Sunday, November 6, 2016

Smashing Idols (Portion Lech L'chah)

Abraham's father, Terach was an idol-manufacturer. Once he had to travel, so he left Abraham to manage the shop.  A woman came in with a basket of bread. She said to Abraham, "Take this and offer it to the gods.”  Abraham got up, took a hammer in his hand, broke all the idols to pieces, and then put the hammer in the hand of the biggest idol among them.
When his father came back and saw the broken idols, he was appalled. "Who did this?" he cried. "How can I hide anything from you?" replied Abraham calmly. "A woman came with a basket of bread and told me to offer it to them. I brought it in front of them, and each one said, "I'm going to eat first." Then the biggest one got up, took the hammer and broke all the others to pieces."
"What are you trying to pull on me?" asked Terach, "Do they have minds?"
Said Abraham: "Listen to what your own mouth is saying? They have no power at all! Why worship idols?"
                                    Midrash Genesis Rabbah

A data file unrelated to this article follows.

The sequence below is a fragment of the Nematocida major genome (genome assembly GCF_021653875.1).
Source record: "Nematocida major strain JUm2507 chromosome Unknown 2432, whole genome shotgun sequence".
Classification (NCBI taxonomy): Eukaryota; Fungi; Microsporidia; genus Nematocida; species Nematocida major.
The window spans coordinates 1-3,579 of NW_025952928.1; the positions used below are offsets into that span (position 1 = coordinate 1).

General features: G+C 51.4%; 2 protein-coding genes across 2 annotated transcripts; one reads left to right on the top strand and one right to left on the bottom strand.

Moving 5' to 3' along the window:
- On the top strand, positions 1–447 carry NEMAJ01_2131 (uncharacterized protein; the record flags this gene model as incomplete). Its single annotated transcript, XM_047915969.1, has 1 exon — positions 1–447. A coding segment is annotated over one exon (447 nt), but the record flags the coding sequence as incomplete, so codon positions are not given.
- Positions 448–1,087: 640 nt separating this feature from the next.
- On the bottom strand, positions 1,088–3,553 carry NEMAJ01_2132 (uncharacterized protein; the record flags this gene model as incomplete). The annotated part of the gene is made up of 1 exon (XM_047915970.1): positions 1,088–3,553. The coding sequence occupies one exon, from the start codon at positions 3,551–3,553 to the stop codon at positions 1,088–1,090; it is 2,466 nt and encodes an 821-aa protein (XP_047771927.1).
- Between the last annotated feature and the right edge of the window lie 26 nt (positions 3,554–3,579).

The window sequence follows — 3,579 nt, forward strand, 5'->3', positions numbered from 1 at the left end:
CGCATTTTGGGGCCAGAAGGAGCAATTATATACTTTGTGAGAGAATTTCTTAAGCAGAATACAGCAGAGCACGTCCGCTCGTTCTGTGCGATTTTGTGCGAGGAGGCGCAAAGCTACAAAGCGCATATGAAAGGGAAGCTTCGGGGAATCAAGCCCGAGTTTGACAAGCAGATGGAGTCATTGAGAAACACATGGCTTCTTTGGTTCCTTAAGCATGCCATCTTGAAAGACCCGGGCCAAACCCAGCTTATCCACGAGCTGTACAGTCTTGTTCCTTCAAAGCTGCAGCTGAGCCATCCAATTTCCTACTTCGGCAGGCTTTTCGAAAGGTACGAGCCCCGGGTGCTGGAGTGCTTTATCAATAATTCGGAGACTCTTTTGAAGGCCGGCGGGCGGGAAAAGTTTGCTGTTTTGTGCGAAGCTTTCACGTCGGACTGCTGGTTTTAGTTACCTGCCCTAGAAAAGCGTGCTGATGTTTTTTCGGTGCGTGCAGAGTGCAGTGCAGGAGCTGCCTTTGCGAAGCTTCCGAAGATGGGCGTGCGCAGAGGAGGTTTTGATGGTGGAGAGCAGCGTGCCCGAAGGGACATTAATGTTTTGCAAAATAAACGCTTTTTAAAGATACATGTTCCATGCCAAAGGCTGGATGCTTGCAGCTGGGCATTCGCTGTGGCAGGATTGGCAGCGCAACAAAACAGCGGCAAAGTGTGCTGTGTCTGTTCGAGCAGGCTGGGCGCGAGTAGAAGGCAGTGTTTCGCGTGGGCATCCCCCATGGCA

The midrash about Abraham smashing his father’s idols is perhaps the best known of all rabbinic tales.   It is so oft-told that many Jews mistakenly believe it’s found in the Torah itself.  In fact, Torah says nothing about Terach being an idolator.  So why is this story so popular?

I believe it points to the centrality of iconoclasm in Jewish life.  According to the midrash, Abraham’s call commences only after he destroys his father’s gods.  One might think that his life journey starts with the command “Lech L’chah!—Go forth!” that opens this week’s portion and bestows its name—but it doesn’t.  Instead, all that Abraham will accomplish begins with an act of destruction.  In order to create something new, Abraham must first question everything that came before him.  He is not content to maintain the status quo for its own sake—he’s determined to blaze his own path.  Abraham’s unwavering pursuit of truth leads him to monotheism, to a belief in the one God who will enter into a covenantal relationship with him and the Jewish people to follow.  We are his heirs.

It is no accident that Jewish iconoclasts have changed the world time and again.  Our prophets had the chutzpah to challenge societal norms—and even argue with God.  In our time, Jewish artists, scientists, and social activists have maintained this proud tradition of questioning established traditions and putting forth visions of a better world. 

This week, consider taking some time to reflect on your own past.  What “idols” did you have to shatter to launch yourself on your own journey into adulthood?

No comments: